Auckland is on track for a one-in-1000-year drought.
Watercare has revealed the only reason Aucklanders aren't under severe water restrictions is because of COVID-19.
And that goes for Coromandel too. Farmers in the Coromandel too are struggling to feed stock after months without rain.
Coromandel dairy farmer Neil Gray is hoping for heavy rain - his cracked and dry paddocks are the result of severe drought.
"To make a significant impact on our soil moisture levels, we need a good shot of rain," he told Newshub.
Gray stopped milking his cows early this year.
They should be grazing on grass to produce milk that's up to standard but his pastures have suffered in the heat and instead he's relying on silage.
And with a backlog at the meat works because of the constraints of social distancing, culling stock early to lighten the load hasn't been an option either.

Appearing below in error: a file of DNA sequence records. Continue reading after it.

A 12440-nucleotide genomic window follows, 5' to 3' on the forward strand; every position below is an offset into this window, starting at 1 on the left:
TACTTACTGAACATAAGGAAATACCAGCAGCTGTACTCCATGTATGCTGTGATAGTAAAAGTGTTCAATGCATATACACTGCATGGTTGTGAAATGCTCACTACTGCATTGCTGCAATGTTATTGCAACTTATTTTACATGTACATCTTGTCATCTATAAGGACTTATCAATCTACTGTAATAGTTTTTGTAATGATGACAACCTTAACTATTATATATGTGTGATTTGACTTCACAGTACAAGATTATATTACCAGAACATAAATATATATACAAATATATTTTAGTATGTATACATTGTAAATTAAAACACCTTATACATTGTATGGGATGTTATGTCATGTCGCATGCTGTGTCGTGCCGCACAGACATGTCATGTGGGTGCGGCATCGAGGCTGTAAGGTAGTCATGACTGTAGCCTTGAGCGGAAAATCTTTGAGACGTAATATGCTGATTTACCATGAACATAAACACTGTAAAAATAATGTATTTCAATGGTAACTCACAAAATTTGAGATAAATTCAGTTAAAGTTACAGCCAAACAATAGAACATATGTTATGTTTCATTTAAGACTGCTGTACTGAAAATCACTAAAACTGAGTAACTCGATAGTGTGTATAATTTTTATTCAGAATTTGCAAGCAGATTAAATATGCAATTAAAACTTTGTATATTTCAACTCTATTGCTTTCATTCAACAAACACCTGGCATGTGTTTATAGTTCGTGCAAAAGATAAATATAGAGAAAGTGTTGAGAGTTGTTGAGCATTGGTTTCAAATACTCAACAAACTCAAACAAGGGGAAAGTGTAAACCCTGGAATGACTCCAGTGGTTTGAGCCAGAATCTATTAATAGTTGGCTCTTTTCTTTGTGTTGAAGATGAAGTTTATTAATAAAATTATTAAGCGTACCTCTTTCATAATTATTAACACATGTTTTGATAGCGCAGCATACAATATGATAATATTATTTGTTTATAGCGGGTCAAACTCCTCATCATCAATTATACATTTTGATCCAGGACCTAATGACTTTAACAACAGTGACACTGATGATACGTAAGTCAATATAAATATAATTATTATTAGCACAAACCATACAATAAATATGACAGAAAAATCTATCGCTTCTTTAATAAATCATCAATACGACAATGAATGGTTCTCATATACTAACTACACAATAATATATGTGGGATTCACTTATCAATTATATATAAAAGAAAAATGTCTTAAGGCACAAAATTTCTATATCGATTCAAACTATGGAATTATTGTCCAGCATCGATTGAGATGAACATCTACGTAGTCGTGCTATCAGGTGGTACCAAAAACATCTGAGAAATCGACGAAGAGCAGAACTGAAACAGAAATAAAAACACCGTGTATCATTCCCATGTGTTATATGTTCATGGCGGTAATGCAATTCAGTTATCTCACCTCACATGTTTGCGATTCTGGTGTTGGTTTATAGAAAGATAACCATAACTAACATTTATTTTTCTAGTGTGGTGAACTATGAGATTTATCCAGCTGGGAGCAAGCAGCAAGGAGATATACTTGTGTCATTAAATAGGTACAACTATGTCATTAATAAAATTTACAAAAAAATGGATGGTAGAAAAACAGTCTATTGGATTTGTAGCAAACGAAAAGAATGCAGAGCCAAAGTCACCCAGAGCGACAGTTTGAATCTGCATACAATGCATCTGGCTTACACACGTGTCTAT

"I had stock booked in at the end of January, and I've only just got rid of the last of them two days ago," he told Newshub.
As well as the Coromandel, Auckland remains in serious drought too.
It did rain this week but in fact water levels dropped again. Our total water storage is now down below half.
"It's not raining where we want it to rain," says Watercare CEO Raveen Jaduram.
"Our lake storage is in the Hunuas and the Waitakeres, and we've only received 35 percent of the rainfall we would usually receive."
On a dry day Aucklanders are using around 460 million litres of water. But on a rainy day that drops to 425 million - and that's the level they need to stick to if they don't want serious restrictions.
Watercare says Aucklanders looking for lockdown tasks are still washing cars or waterblasting on sunny days.
"We're also a little concerned that when we get into level 3 [alert], some of the businesses will start and so demand will grow," Jaduram says.
And without a major change in rainfall the city is on track for a one in 1000 year drought.
"It does look like much of New Zealand is probably going to see close to near-normal rainfall, but really what we're looking for are those pockets of above normal rainfall and they may be few and far between," NIWA meteorologist Ben Noll says.
That's no help for Auckland's water supply or for farmers like Neil Gray who are still waiting for the rain to come.